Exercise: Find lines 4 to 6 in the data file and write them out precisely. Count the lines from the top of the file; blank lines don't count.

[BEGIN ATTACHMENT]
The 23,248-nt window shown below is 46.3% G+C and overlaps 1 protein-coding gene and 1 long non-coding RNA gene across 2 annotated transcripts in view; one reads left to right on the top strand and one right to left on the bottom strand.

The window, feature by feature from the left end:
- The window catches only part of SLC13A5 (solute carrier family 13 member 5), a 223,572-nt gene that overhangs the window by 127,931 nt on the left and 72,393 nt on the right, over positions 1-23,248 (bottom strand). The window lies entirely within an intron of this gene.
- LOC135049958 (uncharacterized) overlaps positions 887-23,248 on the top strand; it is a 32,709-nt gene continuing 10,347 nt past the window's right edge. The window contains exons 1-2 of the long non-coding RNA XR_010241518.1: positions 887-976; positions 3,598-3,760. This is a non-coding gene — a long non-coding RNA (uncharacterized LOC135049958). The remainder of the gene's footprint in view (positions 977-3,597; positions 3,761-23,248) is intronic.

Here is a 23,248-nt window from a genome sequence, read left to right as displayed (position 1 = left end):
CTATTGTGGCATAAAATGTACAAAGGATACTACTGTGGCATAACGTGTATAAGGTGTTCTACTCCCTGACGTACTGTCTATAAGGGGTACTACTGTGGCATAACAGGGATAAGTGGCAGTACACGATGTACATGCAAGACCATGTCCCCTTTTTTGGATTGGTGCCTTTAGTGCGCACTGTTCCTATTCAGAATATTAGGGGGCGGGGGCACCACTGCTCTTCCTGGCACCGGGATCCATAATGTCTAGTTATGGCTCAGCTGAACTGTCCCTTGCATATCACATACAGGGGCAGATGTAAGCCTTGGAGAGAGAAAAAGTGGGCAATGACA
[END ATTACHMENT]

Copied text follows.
- LOC135049958 (uncharacterized) overlaps positions 887-23,248 on the top strand; it is a 32,709-nt gene continuing 10,347 nt past the window's right edge. The window contains exons 1-2 of the long non-coding RNA XR_010241518.1: positions 887-976; positions 3,598-3,760. This is a non-coding gene — a long non-coding RNA (uncharacterized LOC135049958). The remainder of the gene's footprint in view (positions 977-3,597; positions 3,761-23,248) is intronic.

Here is a 23,248-nt window from a genome sequence, read left to right as displayed (position 1 = left end):
CTATTGTGGCATAAAATGTACAAAGGATACTACTGTGGCATAACGTGTATAAGGTGTTCTACTCCCTGACGTACTGTCTATAAGGGGTACTACTGTGGCATAACAGGGATAAGTGGCAGTACACGATGTACATGCAAGACCATGTCCCCTTTTTTGGATTGGTGCCTTTAGTGCGCACTGTTCCTATTCAGAATATTAGGGGGCGGGGGCACCACTGCTCTTCCTGGCACCGGGATCCATAATGTCTAGTTATGGCTCAGCTGAACTGTCCCTTGCATATCACATACAGGGGCAGATGTAAGCCTTGGAGAGAGAAAAAGTGGGCAATGACA